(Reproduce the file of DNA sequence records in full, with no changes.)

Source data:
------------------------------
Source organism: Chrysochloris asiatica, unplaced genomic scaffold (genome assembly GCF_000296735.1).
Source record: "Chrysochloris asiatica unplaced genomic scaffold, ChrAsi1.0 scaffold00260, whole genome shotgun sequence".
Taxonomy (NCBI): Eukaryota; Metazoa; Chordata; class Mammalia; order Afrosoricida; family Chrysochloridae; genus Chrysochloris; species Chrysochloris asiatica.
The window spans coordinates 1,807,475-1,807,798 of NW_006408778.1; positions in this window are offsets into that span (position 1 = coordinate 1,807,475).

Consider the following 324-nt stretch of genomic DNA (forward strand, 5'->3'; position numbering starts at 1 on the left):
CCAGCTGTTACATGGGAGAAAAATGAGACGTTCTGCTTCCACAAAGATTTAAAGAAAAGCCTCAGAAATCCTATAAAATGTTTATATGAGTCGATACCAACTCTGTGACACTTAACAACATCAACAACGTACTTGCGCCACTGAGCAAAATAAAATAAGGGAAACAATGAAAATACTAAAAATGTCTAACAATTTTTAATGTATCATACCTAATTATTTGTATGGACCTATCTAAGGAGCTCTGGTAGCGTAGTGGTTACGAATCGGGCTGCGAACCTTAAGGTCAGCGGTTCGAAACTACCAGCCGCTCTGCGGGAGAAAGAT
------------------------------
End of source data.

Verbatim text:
Source organism: Chrysochloris asiatica, unplaced genomic scaffold (genome assembly GCF_000296735.1).
Source record: "Chrysochloris asiatica unplaced genomic scaffold, ChrAsi1.0 scaffold00260, whole genome shotgun sequence".
Taxonomy (NCBI): Eukaryota; Metazoa; Chordata; class Mammalia; order Afrosoricida; family Chrysochloridae; genus Chrysochloris; species Chrysochloris asiatica.
The window spans coordinates 1,807,475-1,807,798 of NW_006408778.1; positions in this window are offsets into that span (position 1 = coordinate 1,807,475).

Consider the following 324-nt stretch of genomic DNA (forward strand, 5'->3'; position numbering starts at 1 on the left):
CCAGCTGTTACATGGGAGAAAAATGAGACGTTCTGCTTCCACAAAGATTTAAAGAAAAGCCTCAGAAATCCTATAAAATGTTTATATGAGTCGATACCAACTCTGTGACACTTAACAACATCAACAACGTACTTGCGCCACTGAGCAAAATAAAATAAGGGAAACAATGAAAATACTAAAAATGTCTAACAATTTTTAATGTATCATACCTAATTATTTGTATGGACCTATCTAAGGAGCTCTGGTAGCGTAGTGGTTACGAATCGGGCTGCGAACCTTAAGGTCAGCGGTTCGAAACTACCAGCCGCTCTGCGGGAGAAAGAT